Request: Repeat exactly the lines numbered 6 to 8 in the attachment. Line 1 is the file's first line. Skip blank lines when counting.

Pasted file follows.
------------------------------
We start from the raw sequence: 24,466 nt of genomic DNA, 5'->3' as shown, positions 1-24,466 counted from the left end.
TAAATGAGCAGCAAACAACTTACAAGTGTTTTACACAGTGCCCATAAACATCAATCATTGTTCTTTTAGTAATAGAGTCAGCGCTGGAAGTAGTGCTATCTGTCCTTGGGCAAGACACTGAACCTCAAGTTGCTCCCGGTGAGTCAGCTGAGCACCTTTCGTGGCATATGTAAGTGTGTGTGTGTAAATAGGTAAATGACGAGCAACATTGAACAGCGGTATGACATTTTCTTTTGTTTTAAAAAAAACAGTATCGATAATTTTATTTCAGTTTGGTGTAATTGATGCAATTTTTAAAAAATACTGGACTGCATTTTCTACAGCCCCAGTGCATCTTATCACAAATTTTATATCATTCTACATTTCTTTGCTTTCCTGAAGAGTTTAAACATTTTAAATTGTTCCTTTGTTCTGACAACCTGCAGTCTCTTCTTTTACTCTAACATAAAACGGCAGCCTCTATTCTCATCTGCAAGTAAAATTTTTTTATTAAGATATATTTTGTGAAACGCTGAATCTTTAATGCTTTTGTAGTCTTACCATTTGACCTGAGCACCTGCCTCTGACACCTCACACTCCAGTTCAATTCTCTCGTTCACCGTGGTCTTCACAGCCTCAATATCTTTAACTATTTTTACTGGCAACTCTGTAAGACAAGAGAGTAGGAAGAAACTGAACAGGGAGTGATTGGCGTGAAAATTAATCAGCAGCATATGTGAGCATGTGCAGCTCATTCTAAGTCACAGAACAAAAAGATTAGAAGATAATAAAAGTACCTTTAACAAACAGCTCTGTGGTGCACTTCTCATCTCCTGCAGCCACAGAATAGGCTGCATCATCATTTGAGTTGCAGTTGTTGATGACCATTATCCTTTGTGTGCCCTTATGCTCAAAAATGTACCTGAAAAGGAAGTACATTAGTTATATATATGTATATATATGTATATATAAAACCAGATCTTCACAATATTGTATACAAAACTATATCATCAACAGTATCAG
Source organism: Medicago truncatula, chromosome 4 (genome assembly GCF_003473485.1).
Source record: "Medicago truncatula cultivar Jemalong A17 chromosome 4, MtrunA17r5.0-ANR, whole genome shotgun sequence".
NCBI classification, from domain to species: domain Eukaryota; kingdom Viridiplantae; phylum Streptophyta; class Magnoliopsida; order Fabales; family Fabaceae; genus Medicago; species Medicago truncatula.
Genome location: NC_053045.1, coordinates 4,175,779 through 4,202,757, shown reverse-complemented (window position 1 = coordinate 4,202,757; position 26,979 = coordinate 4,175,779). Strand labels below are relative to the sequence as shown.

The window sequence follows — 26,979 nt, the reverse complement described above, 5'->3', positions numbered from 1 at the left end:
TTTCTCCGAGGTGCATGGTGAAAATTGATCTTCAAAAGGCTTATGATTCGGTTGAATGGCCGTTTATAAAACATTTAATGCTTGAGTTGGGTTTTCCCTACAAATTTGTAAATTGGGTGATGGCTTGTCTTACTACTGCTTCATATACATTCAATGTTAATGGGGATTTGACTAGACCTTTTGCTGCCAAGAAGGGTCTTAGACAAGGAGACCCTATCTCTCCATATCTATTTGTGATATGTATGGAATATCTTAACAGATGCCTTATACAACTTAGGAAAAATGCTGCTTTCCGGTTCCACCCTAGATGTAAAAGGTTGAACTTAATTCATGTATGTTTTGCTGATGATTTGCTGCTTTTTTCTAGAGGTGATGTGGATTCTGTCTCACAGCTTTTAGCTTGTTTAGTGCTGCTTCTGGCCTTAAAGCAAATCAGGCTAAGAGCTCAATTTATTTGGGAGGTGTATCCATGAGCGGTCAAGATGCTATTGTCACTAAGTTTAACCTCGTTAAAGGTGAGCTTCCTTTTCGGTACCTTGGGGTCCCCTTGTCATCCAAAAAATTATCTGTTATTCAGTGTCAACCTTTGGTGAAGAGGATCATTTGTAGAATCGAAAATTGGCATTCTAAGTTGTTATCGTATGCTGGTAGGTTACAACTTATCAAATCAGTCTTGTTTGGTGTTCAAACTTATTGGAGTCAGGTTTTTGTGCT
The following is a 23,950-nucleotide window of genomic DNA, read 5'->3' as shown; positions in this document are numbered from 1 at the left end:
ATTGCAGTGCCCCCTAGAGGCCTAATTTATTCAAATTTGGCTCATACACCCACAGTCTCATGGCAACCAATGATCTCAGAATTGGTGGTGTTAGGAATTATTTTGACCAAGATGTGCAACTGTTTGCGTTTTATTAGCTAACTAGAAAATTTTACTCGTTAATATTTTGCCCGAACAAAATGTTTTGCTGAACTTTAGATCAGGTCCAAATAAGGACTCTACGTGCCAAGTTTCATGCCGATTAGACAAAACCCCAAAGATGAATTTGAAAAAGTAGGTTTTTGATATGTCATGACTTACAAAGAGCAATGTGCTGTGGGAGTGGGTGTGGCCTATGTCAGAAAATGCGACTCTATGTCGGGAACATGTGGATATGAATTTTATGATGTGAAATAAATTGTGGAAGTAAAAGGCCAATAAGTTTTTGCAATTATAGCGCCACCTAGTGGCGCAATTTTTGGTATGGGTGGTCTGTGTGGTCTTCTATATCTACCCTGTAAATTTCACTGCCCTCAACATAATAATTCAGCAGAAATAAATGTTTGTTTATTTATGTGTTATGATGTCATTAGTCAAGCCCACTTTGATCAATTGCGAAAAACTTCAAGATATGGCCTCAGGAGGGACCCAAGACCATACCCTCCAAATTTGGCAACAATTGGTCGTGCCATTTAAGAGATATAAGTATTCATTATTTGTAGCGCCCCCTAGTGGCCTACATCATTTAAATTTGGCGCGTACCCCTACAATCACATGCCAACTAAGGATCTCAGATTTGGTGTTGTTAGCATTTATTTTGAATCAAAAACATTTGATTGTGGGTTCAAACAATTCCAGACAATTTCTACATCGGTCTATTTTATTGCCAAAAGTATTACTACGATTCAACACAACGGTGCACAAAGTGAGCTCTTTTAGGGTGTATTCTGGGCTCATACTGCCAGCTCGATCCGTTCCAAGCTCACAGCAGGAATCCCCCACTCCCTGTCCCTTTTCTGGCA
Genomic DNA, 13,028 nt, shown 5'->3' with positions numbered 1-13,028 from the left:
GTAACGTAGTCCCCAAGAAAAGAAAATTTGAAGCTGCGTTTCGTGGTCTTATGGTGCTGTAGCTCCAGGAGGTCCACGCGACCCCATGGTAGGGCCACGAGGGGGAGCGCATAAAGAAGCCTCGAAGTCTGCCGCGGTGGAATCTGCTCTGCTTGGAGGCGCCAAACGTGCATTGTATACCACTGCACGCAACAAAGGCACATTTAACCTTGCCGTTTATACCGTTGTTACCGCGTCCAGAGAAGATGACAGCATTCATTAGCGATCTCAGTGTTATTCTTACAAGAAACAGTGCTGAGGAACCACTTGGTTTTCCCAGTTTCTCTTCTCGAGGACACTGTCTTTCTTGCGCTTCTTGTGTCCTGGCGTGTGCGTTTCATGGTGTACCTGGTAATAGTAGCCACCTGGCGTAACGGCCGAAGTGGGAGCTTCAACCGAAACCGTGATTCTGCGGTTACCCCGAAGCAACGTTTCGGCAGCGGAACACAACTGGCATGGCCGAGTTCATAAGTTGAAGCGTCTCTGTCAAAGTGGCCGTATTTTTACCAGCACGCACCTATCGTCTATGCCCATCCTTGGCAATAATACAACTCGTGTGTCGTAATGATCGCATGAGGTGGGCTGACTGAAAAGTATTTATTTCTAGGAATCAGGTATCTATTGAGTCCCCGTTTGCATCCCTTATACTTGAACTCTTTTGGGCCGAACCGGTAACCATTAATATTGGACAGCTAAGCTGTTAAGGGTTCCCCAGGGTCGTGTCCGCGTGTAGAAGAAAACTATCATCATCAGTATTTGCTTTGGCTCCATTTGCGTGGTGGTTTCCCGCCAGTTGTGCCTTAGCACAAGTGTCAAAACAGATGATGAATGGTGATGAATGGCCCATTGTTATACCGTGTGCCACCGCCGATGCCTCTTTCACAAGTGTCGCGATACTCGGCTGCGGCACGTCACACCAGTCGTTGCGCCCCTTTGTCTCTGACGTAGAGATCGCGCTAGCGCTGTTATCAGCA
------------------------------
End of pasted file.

Genome location: NC_053045.1, coordinates 4,175,779 through 4,202,757, shown reverse-complemented (window position 1 = coordinate 4,202,757; position 26,979 = coordinate 4,175,779). Strand labels below are relative to the sequence as shown.

The window sequence follows — 26,979 nt, the reverse complement described above, 5'->3', positions numbered from 1 at the left end:
TTTCTCCGAGGTGCATGGTGAAAATTGATCTTCAAAAGGCTTATGATTCGGTTGAATGGCCGTTTATAAAACATTTAATGCTTGAGTTGGGTTTTCCCTACAAATTTGTAAATTGGGTGATGGCTTGTCTTACTACTGCTTCATATACATTCAATGTTAATGGGGATTTGACTAGACCTTTTGCTGCCAAGAAGGGTCTTAGACAAGGAGACCCTATCTCTCCATATCTATTTGTGATATGTATGGAATATCTTAACAGATGCCTTATACAACTTAGGAAAAATGCTGCTTTCCGGTTCCACCCTAGATGTAAAAGGTTGAACTTAATTCATGTATGTTTTGCTGATGATTTGCTGCTTTTTTCTAGAGGTGATGTGGATTCTGTCTCACAGCTTTTAGCTTGTTTAGTGCTGCTTCTGGCCTTAAAGCAAATCAGGCTAAGAGCTCAATTTATTTGGGAGGTGTATCCATGAGCGGTCAAGATGCTATTGTCACTAAGTTTAACCTCGTTAAAGGTGAGCTTCCTTTTCGGTACCTTGGGGTCCCCTTGTCATCCAAAAAATTATCTGTTATTCAGTGTCAACCTTTGGTGAAGAGGATCATTTGTAGAATCGAAAATTGGCATTCTAAGTTGTTATCGTATGCTGGTAGGTTACAACTTATCAAATCAGTCTTGTTTGGTGTTCAAACTTATTGGAGTCAGGTTTTTGTGCT